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Tucked away near the intersection of King and Yonge Streets in Toronto, the home of Morgan Meighen & Associates is an unassuming three-storey stone building that, thanks to former tenant Conrad Black, has a colourful history.

The neo-classical building at 10 Toronto dates back to 1853 when it was built to house a Toronto post office. It was later occupied by Revenue Canada and the Bank of Canada. Canadian financier E.P. Taylor acquired the building in 1959 for the headquarters of the legendary conglomerate Argus Corp.Fred Lum/The Globe and Mail

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The new look of the corner office once occupied by Conrad Black. Following an extensive renovation, its new owners Morgan Meighen lifted ceilings, shrank the offices and eliminated what was once Lord Black's private washroom.Fred Lum/The Globe and Mail

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Michael Smedley, Morgan Meighen's chief portfolio officer, stands in the renovated boardroom at 10 Toronto Street. All that remains of the grand room are the original table and chairs. Oil paintings of former proprieters such as E.P. Taylor and Bud McDougald have been auctioned. In their place hang portraits of former Morgan Meighen owners Louise Morgan and Maxwell Meighen, son of Canada's ninth prime minister Arthur Meighen.Fred Lum/The Globe and Mail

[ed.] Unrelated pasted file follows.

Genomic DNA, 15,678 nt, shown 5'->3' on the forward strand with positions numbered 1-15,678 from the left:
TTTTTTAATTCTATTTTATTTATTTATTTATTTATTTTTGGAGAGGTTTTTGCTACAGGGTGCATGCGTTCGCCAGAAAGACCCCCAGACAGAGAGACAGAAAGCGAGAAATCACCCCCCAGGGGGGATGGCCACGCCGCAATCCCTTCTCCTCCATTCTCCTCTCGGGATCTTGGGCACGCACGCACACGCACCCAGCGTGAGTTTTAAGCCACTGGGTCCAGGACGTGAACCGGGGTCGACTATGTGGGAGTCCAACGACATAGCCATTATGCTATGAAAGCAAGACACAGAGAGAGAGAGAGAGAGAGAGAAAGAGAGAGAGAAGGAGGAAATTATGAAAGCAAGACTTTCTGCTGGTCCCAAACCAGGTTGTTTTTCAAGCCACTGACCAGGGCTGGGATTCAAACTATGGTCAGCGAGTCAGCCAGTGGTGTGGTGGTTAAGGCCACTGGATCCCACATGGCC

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The renovated main hall of 10 Toronto has been expanded to include a new central staircase and three storey atrium that brings sunlight into a once gloomy rabbit warren of offices.Fred Lum/The Globe and Mail

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One of the few remaining art pieces at 10 Toronto is an oil painting of one of Argus Corp.'s early holdings, Massey Harris, the Canadian tractor manufacturer. The painting is flanked by historic stock certificates.Fred Lum/The Globe and Mail

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The view from what used to be Conrad Black's corner office at 10 Toronto St..Fred Lum/The Globe and Mail

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The extensive renovations at 10 Toronto started in the basement with a new geo-thermal heating system, electrical re-wiring and conversion of a massive vault into a data storage area.Fred Lum/The Globe and Mail

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Morgan Meighen and its predecessor companies have quietly delivered cash distributions and and asset gains to generations of wealthy Canadians since it launched its first closed end fund in 1926. Today the firm manages three closed-end funds: Canadian General Investments, Canadian World Fund and Third Canadian Fund.Fred Lum/The Globe and Mail

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